A SEA CHANGE
SHE WENT TO HOLLYWOOD TO WORK IN MAKEUP, BUT CAME BACK TO SYDNEY AS A JEWELLER. WORKING WITHOUT DRAWINGS, STRAIGHT FROM THE MATERIALS, MELISSA HARRIS CRAFTS ORIGINAL AND NATURAL-LOOKING BEAUTIES.
Working as a make-up artist in Hollywood is not considered your typical path for anyone wanting to become a jeweller. But then again, where else do you have actors and actresses – all potential customers – sitting in front of you for hours at a time? “I had an instantly famous clientele,” jeweller Melissa Harris tells WISH of her unusual start in the industry. “I would have actors who would say, ‘I want that [the piece that I was wearing], where can I get it?’ and I would say ‘Buy it off me!’”
The now-Sydneysider left Australia for Los Angeles at just 20 years old determined to get into the film industry as a make-up artist. “I made jewellery as a hobby because you don’t traditionally work full-time,” she says of her 16 years in LA in the 1980s and 90s. “You are in and out of work as a freelancer in film and television so I would do it in my down time. I had always made things with my hands ever since I was little.” Harris started making pieces with any materials she could find, from bone to copper to leather to shell. She describes her jewellery as organic; she still creates from instinct.
“I had a feeling for things that are free-form, that are based on nature,” Harris says of her work. “I tilted towards flowers, art, trees.” She then undertook some more formal jewellery training and started selling her work beyond her make-up chair and into key boutiques in LA. Soon enough Tim Robbins was coming in repeatedly to buy bespoke pieces for his then partner, actress Susan Sarandon. Cue more celebrity clients. Then the Los Angeles Times included Harris in a piece about upcoming jewellers and “that was that”: her transition from makeup artist to jeweller was complete.
Harris decided to return home to Australia – LA had lost its key attraction given she no longer needed to work in the film industry. “So rather than move to New York, which was my initial thought, I moved back home for a while to spend some time with my family,” she says. “That turned into forever after I married my husband.” Harris set up her first boutique on Crown Street in Surry Hills (far less hip in 1996), then she moved to the Strand Arcade in the Sydney’s CBD and then on to Double Bay, where she has been for 18 years.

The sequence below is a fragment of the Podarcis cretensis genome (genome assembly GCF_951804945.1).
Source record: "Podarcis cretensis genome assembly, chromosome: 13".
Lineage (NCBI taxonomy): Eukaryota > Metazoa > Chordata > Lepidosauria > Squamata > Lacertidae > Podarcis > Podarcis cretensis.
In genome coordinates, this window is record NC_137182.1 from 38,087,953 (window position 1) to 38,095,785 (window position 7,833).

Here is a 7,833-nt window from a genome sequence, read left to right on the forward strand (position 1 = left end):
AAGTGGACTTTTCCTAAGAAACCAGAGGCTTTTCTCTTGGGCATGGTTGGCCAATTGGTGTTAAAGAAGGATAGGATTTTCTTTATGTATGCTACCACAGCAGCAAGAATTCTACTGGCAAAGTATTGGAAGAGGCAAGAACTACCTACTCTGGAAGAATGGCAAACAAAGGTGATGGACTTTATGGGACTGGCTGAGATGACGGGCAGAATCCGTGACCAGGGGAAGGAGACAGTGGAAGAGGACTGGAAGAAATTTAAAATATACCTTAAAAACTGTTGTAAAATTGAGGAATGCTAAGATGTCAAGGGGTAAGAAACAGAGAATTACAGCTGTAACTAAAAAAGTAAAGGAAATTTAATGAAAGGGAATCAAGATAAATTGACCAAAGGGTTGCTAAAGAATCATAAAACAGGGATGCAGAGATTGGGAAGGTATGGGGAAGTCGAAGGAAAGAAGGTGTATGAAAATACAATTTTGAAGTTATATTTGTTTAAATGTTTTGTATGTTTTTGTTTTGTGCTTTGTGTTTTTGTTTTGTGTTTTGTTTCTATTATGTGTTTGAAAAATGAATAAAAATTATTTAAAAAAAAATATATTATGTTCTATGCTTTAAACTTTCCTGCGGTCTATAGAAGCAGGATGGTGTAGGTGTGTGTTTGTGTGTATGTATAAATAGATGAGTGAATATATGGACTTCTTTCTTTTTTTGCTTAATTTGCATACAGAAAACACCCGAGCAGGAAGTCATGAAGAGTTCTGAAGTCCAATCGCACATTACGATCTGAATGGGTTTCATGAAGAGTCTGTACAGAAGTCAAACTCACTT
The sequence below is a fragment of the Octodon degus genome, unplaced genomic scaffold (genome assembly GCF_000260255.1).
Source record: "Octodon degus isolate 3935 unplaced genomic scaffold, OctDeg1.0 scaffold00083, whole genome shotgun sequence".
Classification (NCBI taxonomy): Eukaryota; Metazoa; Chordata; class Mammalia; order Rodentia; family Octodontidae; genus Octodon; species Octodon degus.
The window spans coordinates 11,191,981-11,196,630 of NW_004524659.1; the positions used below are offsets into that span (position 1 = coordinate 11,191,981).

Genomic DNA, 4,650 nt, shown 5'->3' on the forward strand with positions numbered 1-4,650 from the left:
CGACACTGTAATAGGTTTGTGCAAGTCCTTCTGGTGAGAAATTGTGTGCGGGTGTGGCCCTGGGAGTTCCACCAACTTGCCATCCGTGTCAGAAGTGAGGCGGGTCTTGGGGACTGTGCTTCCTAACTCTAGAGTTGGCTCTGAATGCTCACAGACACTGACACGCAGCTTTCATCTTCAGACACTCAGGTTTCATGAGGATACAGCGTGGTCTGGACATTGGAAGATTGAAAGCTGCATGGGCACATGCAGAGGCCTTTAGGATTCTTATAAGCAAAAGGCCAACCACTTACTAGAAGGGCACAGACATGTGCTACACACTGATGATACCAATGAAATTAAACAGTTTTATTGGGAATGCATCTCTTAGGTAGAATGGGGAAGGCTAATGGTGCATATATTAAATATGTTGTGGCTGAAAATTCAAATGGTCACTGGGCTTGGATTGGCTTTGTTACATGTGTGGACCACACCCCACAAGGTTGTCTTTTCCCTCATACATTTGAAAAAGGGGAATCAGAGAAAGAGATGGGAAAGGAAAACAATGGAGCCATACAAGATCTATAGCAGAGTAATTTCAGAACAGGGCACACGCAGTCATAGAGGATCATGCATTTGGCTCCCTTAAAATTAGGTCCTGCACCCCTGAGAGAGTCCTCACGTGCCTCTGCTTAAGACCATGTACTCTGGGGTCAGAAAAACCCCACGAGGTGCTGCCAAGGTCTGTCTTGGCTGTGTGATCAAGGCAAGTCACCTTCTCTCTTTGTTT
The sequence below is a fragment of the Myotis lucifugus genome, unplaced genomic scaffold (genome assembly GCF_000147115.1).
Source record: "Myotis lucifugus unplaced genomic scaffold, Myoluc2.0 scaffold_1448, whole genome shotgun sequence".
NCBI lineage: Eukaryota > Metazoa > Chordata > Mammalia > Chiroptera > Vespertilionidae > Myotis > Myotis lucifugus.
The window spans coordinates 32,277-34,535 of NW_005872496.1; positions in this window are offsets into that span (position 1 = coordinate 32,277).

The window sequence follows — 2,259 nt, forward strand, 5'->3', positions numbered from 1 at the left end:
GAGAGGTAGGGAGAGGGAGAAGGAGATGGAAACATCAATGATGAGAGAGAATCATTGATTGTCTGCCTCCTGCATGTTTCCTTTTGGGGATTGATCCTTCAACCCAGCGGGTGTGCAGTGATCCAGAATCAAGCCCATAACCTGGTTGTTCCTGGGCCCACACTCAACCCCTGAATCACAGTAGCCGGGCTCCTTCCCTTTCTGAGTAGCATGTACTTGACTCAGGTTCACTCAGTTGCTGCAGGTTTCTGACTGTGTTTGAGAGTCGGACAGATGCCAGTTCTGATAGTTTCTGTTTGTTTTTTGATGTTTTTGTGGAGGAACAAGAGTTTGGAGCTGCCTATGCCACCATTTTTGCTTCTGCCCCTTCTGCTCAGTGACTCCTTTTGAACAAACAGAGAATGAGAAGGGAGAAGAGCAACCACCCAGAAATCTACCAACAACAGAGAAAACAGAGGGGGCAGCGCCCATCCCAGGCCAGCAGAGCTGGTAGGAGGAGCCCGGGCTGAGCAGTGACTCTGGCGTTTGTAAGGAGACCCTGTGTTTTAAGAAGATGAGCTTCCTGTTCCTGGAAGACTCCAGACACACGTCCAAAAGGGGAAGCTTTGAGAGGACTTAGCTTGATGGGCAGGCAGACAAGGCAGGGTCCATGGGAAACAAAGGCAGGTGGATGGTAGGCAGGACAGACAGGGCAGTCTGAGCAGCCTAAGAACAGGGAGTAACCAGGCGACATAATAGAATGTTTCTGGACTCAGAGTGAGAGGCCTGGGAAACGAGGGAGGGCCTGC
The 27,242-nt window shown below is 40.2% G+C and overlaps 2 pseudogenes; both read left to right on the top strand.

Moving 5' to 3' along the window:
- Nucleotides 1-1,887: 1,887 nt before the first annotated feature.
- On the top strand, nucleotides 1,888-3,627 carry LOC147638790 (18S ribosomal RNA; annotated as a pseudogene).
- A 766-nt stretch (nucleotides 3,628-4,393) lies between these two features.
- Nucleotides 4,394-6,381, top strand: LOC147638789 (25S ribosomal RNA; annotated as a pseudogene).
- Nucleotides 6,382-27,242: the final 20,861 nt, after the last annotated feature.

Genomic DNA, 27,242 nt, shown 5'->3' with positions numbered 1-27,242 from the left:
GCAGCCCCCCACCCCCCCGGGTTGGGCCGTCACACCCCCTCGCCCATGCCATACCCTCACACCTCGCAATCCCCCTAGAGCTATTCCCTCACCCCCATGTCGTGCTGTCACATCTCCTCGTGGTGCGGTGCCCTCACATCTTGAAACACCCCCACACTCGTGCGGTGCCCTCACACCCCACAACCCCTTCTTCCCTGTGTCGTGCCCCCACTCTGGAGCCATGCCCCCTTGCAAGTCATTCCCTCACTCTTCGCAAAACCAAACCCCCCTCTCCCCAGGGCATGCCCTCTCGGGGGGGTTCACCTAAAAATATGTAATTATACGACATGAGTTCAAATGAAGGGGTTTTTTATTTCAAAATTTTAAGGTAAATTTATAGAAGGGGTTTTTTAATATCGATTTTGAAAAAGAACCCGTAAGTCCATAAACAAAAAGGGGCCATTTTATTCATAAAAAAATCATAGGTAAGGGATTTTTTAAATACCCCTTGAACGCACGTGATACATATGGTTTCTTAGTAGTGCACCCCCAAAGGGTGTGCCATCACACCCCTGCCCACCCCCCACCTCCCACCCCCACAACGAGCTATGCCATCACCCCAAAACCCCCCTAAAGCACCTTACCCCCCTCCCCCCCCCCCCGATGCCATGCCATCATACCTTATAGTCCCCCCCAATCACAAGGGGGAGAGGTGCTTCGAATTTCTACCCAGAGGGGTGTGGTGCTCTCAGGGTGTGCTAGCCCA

Harris now specialises in coloured gemstones and a lot of her work is bespoke pieces. “We don’t use bone or copper any more,” she says, laughing. “We are more diamonds and gold and platinum. We still have fairly organic roots, if you will – that is our go-to style. We are still a bit left of centre; we don’t do what everyone else is doing out there. We are influenced by nature a lot, do stuff that is a bit more detailed. It is not just a stone plonked in a white gold ring.”
Unlike many other jewellers, Harris doesn’t draw first or do renderings; she instead jumps straight into making things and experimenting with the raw materials. For her latest collection, called Shallows and the Deep, which is inspired by the sea, she started working with pearls for the first time. “I have not worked with a lot of pearls in the past as it has always struck me as a bit nanna,” she tells WISH. “But I have become aware lately that there is not a lot around that is interesting [in this area] so it is nice to explore something that has not been done a lot.”
And pearls of course fit perfectly with her ocean theme. “Tidal pools were an obsession of mine as a kid,” she says. “So Shallows and the Deep refers to what you might find right there, like bluebottles or what is in the rockpools to the animals that exist deep underwater in the Mariana Trench that never see the light of the day. They are the most magical, unbelievable creatures.”